Matthew Edwardson, MD

Dubin P, Boehme A, Siegler J, Shaban A, Sudkamp J, Albright K, et al. New Model for Predicting Surgical Feeding Tube Placement in Patients With an Acute Stroke Event. Stroke. 2013


Prediction of which stroke patients will eventually require surgical feeding tube placement is challenging, and having this knowledge early in the hospital course would facilitate reduced length of stay. Dubin and colleagues addressed this problem by developing the PEG score.

The authors retrospectively analyzed data from 407 patients with ischemic or hemorrhagic stroke admitted to Tulane University Hospital. Using logistical regression analysis they came up with separate “PEG” scores for ischemic and hemorrhagic stroke (ischemic stroke PEG score: age >80 years=1, 24-hour NIHSS score 8-14=1, NIHSS >14=2, black race=1, cortical location=1; hemorrhagic stroke PEG score: 24-hour NIHSS score 8-14=1, NIHSS>14=2, black race=1, midline shift >3mm=1, edema on follow up head CT=1). A PEG score ≥ 3 was highly predictive of surgical feeding tube placement in both groups (OR 15.68 and 12.49 for ischemic and hemorrhagic stroke respectively).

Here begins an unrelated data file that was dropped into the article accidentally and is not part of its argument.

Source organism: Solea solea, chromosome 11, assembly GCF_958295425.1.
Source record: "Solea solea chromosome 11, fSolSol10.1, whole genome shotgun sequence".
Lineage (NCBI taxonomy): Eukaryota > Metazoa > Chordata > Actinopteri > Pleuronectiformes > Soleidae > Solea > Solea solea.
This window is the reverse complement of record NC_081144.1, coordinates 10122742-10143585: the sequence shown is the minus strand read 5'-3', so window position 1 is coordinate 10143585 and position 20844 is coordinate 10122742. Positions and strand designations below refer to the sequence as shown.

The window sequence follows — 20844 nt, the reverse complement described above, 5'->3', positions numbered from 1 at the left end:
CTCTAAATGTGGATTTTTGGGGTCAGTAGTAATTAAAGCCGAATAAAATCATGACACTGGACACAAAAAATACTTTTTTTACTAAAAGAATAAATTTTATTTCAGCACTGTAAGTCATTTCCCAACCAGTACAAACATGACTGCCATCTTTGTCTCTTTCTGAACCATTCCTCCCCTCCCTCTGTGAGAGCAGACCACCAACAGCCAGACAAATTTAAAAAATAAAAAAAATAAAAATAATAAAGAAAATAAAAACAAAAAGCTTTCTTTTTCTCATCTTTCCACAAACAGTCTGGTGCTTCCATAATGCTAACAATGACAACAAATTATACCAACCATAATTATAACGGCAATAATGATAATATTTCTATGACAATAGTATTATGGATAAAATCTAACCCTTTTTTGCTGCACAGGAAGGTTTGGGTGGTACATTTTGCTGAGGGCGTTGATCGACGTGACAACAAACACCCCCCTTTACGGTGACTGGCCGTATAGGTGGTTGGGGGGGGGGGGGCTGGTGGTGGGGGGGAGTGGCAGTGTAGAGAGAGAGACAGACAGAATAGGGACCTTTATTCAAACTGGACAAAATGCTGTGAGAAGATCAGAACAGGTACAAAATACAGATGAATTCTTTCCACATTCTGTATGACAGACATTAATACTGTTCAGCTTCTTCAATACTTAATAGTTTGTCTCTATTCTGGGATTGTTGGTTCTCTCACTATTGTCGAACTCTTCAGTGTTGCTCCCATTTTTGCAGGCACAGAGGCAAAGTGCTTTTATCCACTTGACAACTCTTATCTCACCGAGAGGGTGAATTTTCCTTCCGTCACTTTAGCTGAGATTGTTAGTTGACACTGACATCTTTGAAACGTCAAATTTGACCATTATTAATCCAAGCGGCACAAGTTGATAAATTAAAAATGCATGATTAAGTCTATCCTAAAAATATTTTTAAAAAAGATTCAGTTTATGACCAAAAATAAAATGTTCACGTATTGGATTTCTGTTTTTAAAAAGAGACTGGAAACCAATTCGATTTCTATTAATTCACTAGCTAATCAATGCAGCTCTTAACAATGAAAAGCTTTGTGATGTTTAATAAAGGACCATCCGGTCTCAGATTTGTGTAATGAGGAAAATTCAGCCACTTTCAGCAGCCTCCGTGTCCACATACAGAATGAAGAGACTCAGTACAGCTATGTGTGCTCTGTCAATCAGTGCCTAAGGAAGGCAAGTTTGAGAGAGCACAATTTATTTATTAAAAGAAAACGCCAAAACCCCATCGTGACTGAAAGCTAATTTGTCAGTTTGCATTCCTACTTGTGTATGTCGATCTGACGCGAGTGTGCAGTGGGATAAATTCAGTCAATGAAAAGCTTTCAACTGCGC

Before you rush to send all of your patients with high PEG scores for surgical feeding tube placement on hospital day 2, some peculiarities of this study suggest further validation is warranted. Baseline dysarthria and level of consciousness were important variables in prior prediction algorithms, but were not significant in the PEG score analysis. Possibly more concerning, black race was predictive in the PEG score analysis. To my knowledge, there is no physiologic reason why those of black race should have more difficulty recovering swallowing ability after stroke. This might suggest that the small subset of patients with black race had worse strokes than the rest of the cohort. Other possibilities include a cultural reason for poor participation in swallowing trials or bias on the part of the speech pathologist and/or physician that those of black race were less likely to recover swallowing ability. The authors should be commended for trying to advance our knowledge of a poorly studied aspect of post-stroke management. However, the questions raised here suggest further work is required to validate the PEG score using data from other stroke registries or in prospective fashion.